The Thin Executioner (ასაკი 10)
The high maid Debbat Alg was watering flowers in one of her father’s gardens. Although Wadi rarely saw rain in summer, it was situated on the sea front, at the mouth of both the great river as-Sudat, and the as-Surout, so water was never scarce. This was why it had flourished as the capital of Abu Aineh, and as one of the great cities of the world. It was ideally placed for trade and the launching of war ships. The as-Sudat linked the city with most of Abu Aineh, as well as Abu Judayda, Abu Nekhele and Abu Saga. By sea they could sail to Abu Safafaha (not that anyone ever bothered!), Abu Saga, Abu Rashrasha and Abu Kheshabah, as well as several of the countries to the far south and north. Wadi was located in the geographical south-east of Abu Aineh, but it was the country’s commercial and cultural centre.
[these paragraphs describe a bit more about the High Lord of Wadi and how he came by his position]
The palace of the high lord and lady of Wadi was hundreds of years old, although many new buildings had been added to it during that time. It was a haphazard mix of old and new, carefully preserved show rooms filled with antiques, sleeping quarters, kitchens, slave cellars, dining rooms, dance halls, music auditoriums, several armoury rooms, a library, many offices where official business was conducted, and more. There was representative architecture from every era, and portraits of all the high lords and ladies hung on walls across the palace. No high lord or lady could remove any of the portraits, but they could move them around, so the etchings of more recent family members generally took pride of place, while older portraits were stuck away somewhere out of sight and out of mind.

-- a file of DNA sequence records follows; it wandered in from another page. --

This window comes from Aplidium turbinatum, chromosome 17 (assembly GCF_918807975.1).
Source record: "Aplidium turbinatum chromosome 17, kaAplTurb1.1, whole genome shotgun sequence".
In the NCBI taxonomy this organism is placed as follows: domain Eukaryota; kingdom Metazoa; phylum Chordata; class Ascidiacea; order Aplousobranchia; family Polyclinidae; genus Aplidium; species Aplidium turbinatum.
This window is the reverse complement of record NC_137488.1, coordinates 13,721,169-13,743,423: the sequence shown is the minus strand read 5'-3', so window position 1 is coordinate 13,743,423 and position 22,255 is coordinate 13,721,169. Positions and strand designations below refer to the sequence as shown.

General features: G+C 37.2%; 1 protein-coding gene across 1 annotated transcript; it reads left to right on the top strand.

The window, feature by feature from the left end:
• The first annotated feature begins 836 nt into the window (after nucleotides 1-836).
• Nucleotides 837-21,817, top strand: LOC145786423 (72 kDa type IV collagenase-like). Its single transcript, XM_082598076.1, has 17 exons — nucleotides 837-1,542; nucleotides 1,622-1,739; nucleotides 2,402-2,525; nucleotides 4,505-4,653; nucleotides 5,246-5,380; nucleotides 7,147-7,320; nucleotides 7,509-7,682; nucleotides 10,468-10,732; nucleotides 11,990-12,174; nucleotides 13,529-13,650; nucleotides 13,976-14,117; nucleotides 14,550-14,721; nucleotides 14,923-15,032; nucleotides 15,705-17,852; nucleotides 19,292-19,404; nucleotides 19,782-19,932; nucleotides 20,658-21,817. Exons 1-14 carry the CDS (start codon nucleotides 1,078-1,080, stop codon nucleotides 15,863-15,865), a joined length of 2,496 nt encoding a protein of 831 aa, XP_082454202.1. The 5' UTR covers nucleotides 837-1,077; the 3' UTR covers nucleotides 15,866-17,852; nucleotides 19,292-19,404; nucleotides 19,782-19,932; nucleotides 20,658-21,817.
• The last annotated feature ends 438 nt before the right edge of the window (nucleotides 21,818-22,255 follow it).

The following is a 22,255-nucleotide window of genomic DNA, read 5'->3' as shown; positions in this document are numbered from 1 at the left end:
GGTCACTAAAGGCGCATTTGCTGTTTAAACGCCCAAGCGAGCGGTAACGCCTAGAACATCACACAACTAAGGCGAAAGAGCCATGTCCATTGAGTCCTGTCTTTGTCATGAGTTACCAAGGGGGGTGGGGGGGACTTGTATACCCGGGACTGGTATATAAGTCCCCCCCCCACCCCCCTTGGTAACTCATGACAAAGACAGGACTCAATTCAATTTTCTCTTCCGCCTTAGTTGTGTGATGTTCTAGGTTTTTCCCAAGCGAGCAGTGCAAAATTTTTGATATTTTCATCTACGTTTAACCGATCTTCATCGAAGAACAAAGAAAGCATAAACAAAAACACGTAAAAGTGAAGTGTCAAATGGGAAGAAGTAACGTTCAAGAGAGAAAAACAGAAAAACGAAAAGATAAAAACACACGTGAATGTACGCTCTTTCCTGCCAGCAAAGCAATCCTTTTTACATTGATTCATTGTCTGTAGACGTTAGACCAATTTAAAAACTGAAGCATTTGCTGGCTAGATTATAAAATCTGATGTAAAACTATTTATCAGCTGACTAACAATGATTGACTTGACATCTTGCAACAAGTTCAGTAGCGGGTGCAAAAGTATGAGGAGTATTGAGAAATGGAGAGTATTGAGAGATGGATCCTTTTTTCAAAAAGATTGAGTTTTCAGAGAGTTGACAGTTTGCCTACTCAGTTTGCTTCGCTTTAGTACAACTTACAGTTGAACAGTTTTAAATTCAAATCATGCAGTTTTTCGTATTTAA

The current high family had been in control of Wadi for five generations. While the high lordship was usually passed on to the eldest male heir when a high lord died, the incumbent high lord had to be approved by a majority of the true families. After four years in office, the true families all voted. If eighty percent approved of the new high lord, his position was confirmed. But if seventy-nine percent or less approved, he was executed and the true families fought each other for the right of succession.
The Algs were skilled politicians, and none of the Alg high lords had been objected to by more than eight percent of the true families of Wadi since they came to power. It was a time of great stability for the city. Some thought it would be this way forever, with the Algs in control and the true families obedient to each new high lord. But others knew that nothing in the universe lasts – except the gods – and this era would eventually pass. But it probably wouldn’t be in their lifetime, so very few worried about it — the distant future was the concern of Khor Al Ajram, the great snake god of time, not of mankind.